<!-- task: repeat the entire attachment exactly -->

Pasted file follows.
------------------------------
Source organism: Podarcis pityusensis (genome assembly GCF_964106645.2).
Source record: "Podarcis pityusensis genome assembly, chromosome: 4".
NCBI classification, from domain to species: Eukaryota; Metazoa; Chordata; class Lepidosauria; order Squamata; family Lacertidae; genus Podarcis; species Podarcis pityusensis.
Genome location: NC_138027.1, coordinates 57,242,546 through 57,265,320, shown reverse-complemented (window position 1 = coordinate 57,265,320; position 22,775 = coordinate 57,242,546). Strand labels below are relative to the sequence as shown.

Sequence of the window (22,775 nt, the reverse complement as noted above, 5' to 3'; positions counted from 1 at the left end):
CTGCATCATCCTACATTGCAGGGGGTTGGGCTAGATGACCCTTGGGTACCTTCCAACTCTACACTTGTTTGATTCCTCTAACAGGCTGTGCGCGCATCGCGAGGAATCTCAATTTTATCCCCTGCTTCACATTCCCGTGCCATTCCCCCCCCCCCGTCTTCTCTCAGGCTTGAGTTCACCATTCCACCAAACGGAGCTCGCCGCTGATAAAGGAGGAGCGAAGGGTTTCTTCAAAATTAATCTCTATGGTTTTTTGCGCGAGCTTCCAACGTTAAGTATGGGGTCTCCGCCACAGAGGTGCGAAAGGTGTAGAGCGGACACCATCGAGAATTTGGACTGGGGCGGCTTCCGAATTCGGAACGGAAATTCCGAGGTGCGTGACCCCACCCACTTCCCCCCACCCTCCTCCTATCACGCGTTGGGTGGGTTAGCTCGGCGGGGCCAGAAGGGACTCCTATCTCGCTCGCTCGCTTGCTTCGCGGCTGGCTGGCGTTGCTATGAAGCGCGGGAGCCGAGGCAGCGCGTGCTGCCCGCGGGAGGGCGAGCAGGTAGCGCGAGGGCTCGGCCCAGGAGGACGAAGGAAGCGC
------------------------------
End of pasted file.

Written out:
Source organism: Podarcis pityusensis (genome assembly GCF_964106645.2).
Source record: "Podarcis pityusensis genome assembly, chromosome: 4".
NCBI classification, from domain to species: Eukaryota; Metazoa; Chordata; class Lepidosauria; order Squamata; family Lacertidae; genus Podarcis; species Podarcis pityusensis.
Genome location: NC_138027.1, coordinates 57,242,546 through 57,265,320, shown reverse-complemented (window position 1 = coordinate 57,265,320; position 22,775 = coordinate 57,242,546). Strand labels below are relative to the sequence as shown.

Sequence of the window (22,775 nt, the reverse complement as noted above, 5' to 3'; positions counted from 1 at the left end):
CTGCATCATCCTACATTGCAGGGGGTTGGGCTAGATGACCCTTGGGTACCTTCCAACTCTACACTTGTTTGATTCCTCTAACAGGCTGTGCGCGCATCGCGAGGAATCTCAATTTTATCCCCTGCTTCACATTCCCGTGCCATTCCCCCCCCCCCGTCTTCTCTCAGGCTTGAGTTCACCATTCCACCAAACGGAGCTCGCCGCTGATAAAGGAGGAGCGAAGGGTTTCTTCAAAATTAATCTCTATGGTTTTTTGCGCGAGCTTCCAACGTTAAGTATGGGGTCTCCGCCACAGAGGTGCGAAAGGTGTAGAGCGGACACCATCGAGAATTTGGACTGGGGCGGCTTCCGAATTCGGAACGGAAATTCCGAGGTGCGTGACCCCACCCACTTCCCCCCACCCTCCTCCTATCACGCGTTGGGTGGGTTAGCTCGGCGGGGCCAGAAGGGACTCCTATCTCGCTCGCTCGCTTGCTTCGCGGCTGGCTGGCGTTGCTATGAAGCGCGGGAGCCGAGGCAGCGCGTGCTGCCCGCGGGAGGGCGAGCAGGTAGCGCGAGGGCTCGGCCCAGGAGGACGAAGGAAGCGC